INSTRUMENT PERFORMANCE IN KEPLER's FIRST MONTHS

@article{Caldwell2010INSTRUMENTPI,
  title={INSTRUMENT PERFORMANCE IN KEPLER's FIRST MONTHS},
  author={Douglas A. Caldwell and Jeffery J. Kolodziejczak and Jeffrey Edward van Cleve and Jon M. Jenkins and Paul R. Gazis and Vic S. Argabright and E. E. Bachtell and Edward Wood Dunham and John Charles Geary and Ronald L. Gilliland and Hema Chandrasekaran and Jie Li and Peter Tenenbaum and Hayley Wu and William J. Borucki and Stephen T. Bryson and Jessie L. Dotson and Michael R. Haas and David G. Koch},
  journal={The Astrophysical Journal},
  year={2010},
  volume={713}
}
The Kepler Mission relies on precise differential photometry to detect the 80 parts per million (ppm) signal from an Earth-Sun equivalent transit. Such precision requires superb instrument stability on timescales up to ~2 days and systematic error removal to better than 20 ppm. To this end, the spacecraft and photometer underwent 67 days of commissioning, which included several data sets taken to characterize the photometer performance. Because Kepler has no shutter, we took a series of dark…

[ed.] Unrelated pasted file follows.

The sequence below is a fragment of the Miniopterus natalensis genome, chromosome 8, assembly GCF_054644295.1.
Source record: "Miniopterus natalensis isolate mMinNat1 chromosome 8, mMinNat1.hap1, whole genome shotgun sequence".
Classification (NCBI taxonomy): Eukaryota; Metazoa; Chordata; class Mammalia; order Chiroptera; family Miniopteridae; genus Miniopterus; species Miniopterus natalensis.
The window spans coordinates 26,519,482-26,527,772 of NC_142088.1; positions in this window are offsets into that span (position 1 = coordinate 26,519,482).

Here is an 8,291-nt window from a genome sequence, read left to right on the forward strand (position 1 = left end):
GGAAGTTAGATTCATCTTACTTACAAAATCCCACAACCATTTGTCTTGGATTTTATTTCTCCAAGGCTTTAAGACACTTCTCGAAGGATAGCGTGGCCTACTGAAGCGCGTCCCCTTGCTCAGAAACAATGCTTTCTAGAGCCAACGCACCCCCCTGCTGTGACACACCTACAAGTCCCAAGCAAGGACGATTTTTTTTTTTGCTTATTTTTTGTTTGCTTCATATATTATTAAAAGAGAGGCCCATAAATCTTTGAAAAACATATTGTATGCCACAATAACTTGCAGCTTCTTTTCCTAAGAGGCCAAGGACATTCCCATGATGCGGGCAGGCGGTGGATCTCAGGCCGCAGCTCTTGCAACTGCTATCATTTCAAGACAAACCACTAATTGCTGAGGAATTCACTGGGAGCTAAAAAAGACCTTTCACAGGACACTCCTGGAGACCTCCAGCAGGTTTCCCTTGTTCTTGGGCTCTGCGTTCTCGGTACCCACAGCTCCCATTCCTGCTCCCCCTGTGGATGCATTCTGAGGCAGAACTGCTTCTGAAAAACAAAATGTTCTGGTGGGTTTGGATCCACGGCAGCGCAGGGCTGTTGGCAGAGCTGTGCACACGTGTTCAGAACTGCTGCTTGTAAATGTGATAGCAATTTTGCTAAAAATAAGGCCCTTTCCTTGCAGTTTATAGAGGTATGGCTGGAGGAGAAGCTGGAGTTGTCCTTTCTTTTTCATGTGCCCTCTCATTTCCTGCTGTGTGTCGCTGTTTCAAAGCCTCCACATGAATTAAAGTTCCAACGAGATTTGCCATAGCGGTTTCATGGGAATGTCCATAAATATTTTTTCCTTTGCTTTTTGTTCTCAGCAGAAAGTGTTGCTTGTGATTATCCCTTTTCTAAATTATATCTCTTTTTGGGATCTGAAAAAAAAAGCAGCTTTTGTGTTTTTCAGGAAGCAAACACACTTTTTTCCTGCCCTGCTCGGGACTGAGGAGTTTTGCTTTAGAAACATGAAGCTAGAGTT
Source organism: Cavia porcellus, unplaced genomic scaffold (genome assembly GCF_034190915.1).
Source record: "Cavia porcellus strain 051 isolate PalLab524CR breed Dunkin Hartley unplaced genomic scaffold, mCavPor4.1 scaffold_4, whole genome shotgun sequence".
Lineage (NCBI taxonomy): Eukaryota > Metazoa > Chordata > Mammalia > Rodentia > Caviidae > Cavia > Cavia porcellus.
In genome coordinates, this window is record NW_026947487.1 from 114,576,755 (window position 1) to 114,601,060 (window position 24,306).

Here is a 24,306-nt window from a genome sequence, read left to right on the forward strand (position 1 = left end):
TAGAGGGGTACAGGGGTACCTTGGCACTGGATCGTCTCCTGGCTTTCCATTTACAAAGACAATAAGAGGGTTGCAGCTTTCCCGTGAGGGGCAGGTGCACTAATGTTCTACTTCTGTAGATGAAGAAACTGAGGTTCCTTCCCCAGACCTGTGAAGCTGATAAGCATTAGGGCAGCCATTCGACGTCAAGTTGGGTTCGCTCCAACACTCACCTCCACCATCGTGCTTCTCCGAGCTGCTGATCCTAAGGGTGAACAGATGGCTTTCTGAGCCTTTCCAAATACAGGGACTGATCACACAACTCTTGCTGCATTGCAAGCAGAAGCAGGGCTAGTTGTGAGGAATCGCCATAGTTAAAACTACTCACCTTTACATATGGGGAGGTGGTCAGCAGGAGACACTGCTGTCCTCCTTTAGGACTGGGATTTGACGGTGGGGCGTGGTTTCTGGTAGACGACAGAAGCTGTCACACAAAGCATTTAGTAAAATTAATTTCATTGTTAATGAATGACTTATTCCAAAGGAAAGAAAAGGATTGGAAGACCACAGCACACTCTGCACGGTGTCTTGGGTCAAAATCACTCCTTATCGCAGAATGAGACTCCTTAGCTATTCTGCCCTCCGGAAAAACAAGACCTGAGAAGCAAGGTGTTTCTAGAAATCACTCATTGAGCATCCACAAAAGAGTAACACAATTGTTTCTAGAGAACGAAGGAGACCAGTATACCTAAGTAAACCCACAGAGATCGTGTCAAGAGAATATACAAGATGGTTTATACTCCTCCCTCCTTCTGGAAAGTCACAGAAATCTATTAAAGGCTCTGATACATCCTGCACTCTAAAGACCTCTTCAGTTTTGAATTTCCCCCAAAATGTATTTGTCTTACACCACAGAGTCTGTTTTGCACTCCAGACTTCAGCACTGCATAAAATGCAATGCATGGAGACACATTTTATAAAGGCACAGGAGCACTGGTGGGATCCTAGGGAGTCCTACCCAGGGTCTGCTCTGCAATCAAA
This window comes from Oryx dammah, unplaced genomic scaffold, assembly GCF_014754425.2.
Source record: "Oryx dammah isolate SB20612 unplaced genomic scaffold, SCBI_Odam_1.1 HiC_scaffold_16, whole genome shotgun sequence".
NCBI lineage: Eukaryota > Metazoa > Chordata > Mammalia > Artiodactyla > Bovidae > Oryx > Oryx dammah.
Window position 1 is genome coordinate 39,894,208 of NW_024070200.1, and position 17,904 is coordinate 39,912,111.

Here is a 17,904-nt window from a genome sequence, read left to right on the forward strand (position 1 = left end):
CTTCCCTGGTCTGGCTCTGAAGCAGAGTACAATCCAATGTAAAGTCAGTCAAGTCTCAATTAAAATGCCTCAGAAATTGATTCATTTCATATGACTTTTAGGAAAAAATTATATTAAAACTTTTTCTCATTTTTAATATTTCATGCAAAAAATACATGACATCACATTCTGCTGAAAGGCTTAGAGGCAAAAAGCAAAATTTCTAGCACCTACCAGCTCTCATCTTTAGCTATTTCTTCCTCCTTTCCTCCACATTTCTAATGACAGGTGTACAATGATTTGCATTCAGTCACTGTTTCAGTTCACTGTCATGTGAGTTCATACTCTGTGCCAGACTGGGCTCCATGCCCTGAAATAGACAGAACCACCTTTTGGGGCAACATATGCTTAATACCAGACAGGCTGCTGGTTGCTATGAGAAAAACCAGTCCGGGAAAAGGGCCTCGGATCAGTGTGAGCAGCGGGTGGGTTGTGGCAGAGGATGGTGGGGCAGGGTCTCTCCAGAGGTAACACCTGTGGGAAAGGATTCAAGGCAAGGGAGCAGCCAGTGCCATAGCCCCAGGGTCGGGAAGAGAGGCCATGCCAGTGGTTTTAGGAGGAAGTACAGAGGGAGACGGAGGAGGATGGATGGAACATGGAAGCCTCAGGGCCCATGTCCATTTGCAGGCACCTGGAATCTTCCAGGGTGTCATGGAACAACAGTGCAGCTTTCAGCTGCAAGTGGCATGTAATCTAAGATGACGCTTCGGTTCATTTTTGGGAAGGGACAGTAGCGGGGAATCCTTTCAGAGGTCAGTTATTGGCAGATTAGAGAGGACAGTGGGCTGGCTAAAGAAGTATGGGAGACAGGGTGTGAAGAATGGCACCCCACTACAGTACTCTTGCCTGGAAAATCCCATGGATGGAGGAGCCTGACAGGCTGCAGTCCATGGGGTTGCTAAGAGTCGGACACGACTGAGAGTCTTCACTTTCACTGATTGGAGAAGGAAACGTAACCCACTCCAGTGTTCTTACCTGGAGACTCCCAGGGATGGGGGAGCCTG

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Kepler mission highlights
  • W. Borucki, D. Koch
  • Physics, Geology
    Proceedings of the International Astronomical Union
  • 2010
Abstract During the first 33.5 days of science-mode operation of the Kepler Mission, the stellar flux of 156,000 stars were observed continuously. The data show the presence of more than 1800
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